Provost temporarily takes on presidential responsibilities, appoints team to assist

Elson Floyd speaks during the 2014 Fall Commencement in Beasley Coliseum on December 13, 2014.

Effective immediately, the Washington State University Board of Regents voted to grant President Elson S. Floyd his written request for family medical leave on Friday, June 5. In a release published that afternoon, Floyd announced he is battling cancer.

President Floyd’s approved family medical leave is for an indefinite amount of time, Executive Director of university communications Kathy Barnard said. Provost and executive vice president Dan Bernardo was unanimously voted by the board to take on the day-to-day responsibilities of Floyd during his leave.

“Dr. Dan Bernardo is not the acting president,” Barnard said. “He is not the interim president. He is the provost and executive vice president assuming the role. This is per university policy.”

Bernardo acknowledged that he is not replacing Floyd in any way, but rather managing presidential affairs until Floyd returns from his medical leave. This was made clear in both personal conversation and an automated email sent out on Monday, June 8, to all active WSU students.

“Elson Floyd remains the president,” he said. “This is under university policy.”

The email published explains how Floyd will remain president through his absence from office and announces that Bernardo has comprised a team of four administrators that will assist him in assuring academic affairs receive appropriate attention.

The responsibilities of the provost and executive vice president include managing recruitment and retention of faculty, staff, and students. Additionally, academic planning and budgeting is expected while management of diversity programs, international programs, and enrollment is achieved.

Now Floyd’s daily responsibilities as the chief administrator of all WSU campuses including Pullman, Spokane, Tri-Cities and Vancouver rest on Bernardo’s shoulders.

The members of his team that will assist in managing all of the responsibilities listed, and more, until Floyd’s return are Erica Austin, vice provost for academic affairs; Daryll DeWald, dean of the College of Arts and Sciences; Ron Mittelhammer, dean of the College of Agricultural, Human, and Natural Resource Sciences; and Mel Netzhammer, chancellor of WSU Vancouver.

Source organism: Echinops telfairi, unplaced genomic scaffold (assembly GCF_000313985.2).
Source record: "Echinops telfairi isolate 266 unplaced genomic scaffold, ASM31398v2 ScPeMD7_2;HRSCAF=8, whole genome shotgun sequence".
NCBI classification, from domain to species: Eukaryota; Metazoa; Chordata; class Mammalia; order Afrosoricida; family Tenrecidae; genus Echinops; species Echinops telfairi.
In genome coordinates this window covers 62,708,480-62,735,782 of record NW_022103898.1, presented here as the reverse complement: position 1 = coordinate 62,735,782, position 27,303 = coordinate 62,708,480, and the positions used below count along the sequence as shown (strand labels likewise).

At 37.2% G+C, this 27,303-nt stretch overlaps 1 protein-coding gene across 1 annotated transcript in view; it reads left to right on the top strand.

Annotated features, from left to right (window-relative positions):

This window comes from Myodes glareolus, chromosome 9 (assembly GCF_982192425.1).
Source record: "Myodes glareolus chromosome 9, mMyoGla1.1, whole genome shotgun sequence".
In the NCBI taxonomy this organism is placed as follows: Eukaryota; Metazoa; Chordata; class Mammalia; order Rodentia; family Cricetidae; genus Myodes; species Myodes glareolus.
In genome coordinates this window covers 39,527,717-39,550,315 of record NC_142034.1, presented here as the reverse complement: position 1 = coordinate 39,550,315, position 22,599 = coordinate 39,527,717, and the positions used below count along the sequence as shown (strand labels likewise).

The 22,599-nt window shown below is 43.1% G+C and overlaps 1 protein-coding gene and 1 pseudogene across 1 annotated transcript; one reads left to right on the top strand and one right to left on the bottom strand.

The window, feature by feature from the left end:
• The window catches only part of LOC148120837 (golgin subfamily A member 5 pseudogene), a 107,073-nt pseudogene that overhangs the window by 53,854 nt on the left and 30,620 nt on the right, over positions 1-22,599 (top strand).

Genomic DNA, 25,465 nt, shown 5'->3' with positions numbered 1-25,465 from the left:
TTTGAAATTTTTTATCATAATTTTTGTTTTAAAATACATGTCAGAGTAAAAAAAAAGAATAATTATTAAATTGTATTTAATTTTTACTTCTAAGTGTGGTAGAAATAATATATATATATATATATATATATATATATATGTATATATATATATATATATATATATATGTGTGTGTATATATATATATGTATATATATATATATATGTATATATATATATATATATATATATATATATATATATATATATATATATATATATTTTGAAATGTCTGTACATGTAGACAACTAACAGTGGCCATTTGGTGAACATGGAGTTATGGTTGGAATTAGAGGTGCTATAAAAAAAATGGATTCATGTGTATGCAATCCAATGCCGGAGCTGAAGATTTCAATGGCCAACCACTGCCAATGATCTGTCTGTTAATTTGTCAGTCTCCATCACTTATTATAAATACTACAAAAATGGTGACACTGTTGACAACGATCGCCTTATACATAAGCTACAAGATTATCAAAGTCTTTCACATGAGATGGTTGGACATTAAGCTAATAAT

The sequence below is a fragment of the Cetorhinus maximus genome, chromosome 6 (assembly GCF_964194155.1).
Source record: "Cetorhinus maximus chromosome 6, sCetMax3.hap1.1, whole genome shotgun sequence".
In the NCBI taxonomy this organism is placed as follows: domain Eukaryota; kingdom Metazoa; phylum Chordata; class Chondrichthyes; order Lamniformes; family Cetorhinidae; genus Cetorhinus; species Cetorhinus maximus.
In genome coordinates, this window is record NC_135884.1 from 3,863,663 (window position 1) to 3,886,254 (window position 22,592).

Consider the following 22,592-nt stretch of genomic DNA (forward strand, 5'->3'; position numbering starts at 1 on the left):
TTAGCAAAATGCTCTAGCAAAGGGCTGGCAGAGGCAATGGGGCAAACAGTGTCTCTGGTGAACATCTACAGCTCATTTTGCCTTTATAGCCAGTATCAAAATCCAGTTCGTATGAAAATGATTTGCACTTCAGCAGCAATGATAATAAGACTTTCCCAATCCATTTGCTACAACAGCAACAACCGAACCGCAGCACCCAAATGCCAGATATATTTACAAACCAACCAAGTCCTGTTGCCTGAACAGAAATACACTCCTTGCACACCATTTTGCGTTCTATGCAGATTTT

Bernardo wrote that direction from Floyd is straightforward. The president does not want the university’s achievements to dwindle during his period of time away.

Since Floyd was recruited as the president of WSU back in 2007, his accomplishments have begun to fill pages upon pages of records held by his offices.

Overall university enrollment grew by 17.6 percent between 2007 and 2014 with 24,396 students attending WSU the first fall term and 28,686 in the last fall term on record.

The number of students who identify as students of color increased by 12.5 percent; from 14 percent to 26.5 percent. And approximately 30 construction projects across all four WSU campuses were completed during that same period of time.

Annual research grant expenditures almost tripled from approximately $200 million in 2007 to over $600 million in 2015; moving WSU into the top 11 percent of public research universities for research funding.

Alongside these economic advancements, the WSU viticulture and enology programs expanded with a new director and a partnership with the Port of Benton that helped develop a technologically advanced wine science center in Tri-Cities.

The government relations function of WSU grew with an appointment of new Vice President for Government Relations and External Affairs, and opened a WSU office in Washington D.C.

All of this was done during the universities worst budget reduction in its history. A reduction that resulted in 52 percent of state operating funds cut over a four-year period of time.

Floyd, whose contract was extended by seven years in 2014, does not plan on leaving any time soon. His administration recognizes this. Based on his record of achievements and the general support of his colleagues, administration doesn’t have a problem with it either.

“Elson Floyd’s accomplishments during this past year have been phenomenal,” Board Chair Ryan Durkan wrote in the release published June 5. “He has the full, unequivocal support of the Board of Regents, and we wish him the very best during his leave.”

This support of Floyd has been witnessed by the board, by current WSU students, by WSU alum, and by the provost himself. Bernardo attributes this mass amount of encouragement from Floyd’s inability to not be connected with his community.

“He is someone tremendously engaged with campus,” Bernardo said. “Cougs stick together in times like this.”

Kathy Barnard said that anyone who wants to continue sharing support or encouraging Floyd and his family should continue to do so online. All posts being shared with official university Facebook pages or published with the hashtag #IHeartEFlo have been, and will continue to be, seen by Floyd and his family.

“We’re trying to give Dr. Elson Floyd as much space as possible while he wages this battle and concentrates his energy on health,” Bernardo said. “President Floyd and Mrs. Floyd are very appreciative of everything being shared on social media.”

Floyd himself made this clear in the release published by the board of regents.

“I cannot tell you how much the messages of support from students, colleagues and friends around the state have meant,” he wrote. “I have said it many times: I have the greatest job in the world.”

For the remainder of Floyd’s medical leave, Bernardo will remain in communication with Floyd only when necessary. Bernardo and the rest of the administration will continue to give Floyd and his family space until he is ready to return to work again.

“In the meantime, keep me in your thoughts and prayers,” Floyd wrote.